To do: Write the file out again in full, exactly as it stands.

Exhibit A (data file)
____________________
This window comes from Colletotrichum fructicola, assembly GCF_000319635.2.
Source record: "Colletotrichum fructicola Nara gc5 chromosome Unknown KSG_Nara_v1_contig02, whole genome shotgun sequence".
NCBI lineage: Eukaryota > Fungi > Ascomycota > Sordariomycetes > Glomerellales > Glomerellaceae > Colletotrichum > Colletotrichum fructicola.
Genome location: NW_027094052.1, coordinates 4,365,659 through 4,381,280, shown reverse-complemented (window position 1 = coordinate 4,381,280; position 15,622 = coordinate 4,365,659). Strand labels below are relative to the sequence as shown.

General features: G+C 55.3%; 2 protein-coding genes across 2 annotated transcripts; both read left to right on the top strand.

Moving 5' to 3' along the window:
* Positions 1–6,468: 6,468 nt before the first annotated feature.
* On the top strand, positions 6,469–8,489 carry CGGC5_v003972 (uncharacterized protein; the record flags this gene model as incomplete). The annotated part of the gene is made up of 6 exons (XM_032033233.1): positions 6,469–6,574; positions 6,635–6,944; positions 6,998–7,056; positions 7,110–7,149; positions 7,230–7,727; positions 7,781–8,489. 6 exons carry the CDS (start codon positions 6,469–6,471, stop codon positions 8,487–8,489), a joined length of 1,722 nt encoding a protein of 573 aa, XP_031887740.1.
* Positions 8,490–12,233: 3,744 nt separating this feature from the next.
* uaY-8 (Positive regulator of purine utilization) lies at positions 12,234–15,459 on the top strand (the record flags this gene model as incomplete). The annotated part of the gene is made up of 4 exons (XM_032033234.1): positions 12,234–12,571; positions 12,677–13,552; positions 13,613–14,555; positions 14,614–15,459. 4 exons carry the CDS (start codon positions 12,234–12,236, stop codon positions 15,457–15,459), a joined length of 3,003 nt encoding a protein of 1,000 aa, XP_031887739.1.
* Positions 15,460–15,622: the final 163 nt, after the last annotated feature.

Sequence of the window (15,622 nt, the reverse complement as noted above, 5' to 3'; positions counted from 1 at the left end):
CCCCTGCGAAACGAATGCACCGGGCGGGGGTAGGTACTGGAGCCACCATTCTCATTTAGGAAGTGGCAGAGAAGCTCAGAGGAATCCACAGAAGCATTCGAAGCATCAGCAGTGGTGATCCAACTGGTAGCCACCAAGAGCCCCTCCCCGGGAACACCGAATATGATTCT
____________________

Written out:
This window comes from Colletotrichum fructicola, assembly GCF_000319635.2.
Source record: "Colletotrichum fructicola Nara gc5 chromosome Unknown KSG_Nara_v1_contig02, whole genome shotgun sequence".
NCBI lineage: Eukaryota > Fungi > Ascomycota > Sordariomycetes > Glomerellales > Glomerellaceae > Colletotrichum > Colletotrichum fructicola.
Genome location: NW_027094052.1, coordinates 4,365,659 through 4,381,280, shown reverse-complemented (window position 1 = coordinate 4,381,280; position 15,622 = coordinate 4,365,659). Strand labels below are relative to the sequence as shown.

General features: G+C 55.3%; 2 protein-coding genes across 2 annotated transcripts; both read left to right on the top strand.

Moving 5' to 3' along the window:
* Positions 1–6,468: 6,468 nt before the first annotated feature.
* On the top strand, positions 6,469–8,489 carry CGGC5_v003972 (uncharacterized protein; the record flags this gene model as incomplete). The annotated part of the gene is made up of 6 exons (XM_032033233.1): positions 6,469–6,574; positions 6,635–6,944; positions 6,998–7,056; positions 7,110–7,149; positions 7,230–7,727; positions 7,781–8,489. 6 exons carry the CDS (start codon positions 6,469–6,471, stop codon positions 8,487–8,489), a joined length of 1,722 nt encoding a protein of 573 aa, XP_031887740.1.
* Positions 8,490–12,233: 3,744 nt separating this feature from the next.
* uaY-8 (Positive regulator of purine utilization) lies at positions 12,234–15,459 on the top strand (the record flags this gene model as incomplete). The annotated part of the gene is made up of 4 exons (XM_032033234.1): positions 12,234–12,571; positions 12,677–13,552; positions 13,613–14,555; positions 14,614–15,459. 4 exons carry the CDS (start codon positions 12,234–12,236, stop codon positions 15,457–15,459), a joined length of 3,003 nt encoding a protein of 1,000 aa, XP_031887739.1.
* Positions 15,460–15,622: the final 163 nt, after the last annotated feature.

Sequence of the window (15,622 nt, the reverse complement as noted above, 5' to 3'; positions counted from 1 at the left end):
CCCCTGCGAAACGAATGCACCGGGCGGGGGTAGGTACTGGAGCCACCATTCTCATTTAGGAAGTGGCAGAGAAGCTCAGAGGAATCCACAGAAGCATTCGAAGCATCAGCAGTGGTGATCCAACTGGTAGCCACCAAGAGCCCCTCCCCGGGAACACCGAATATGATTCT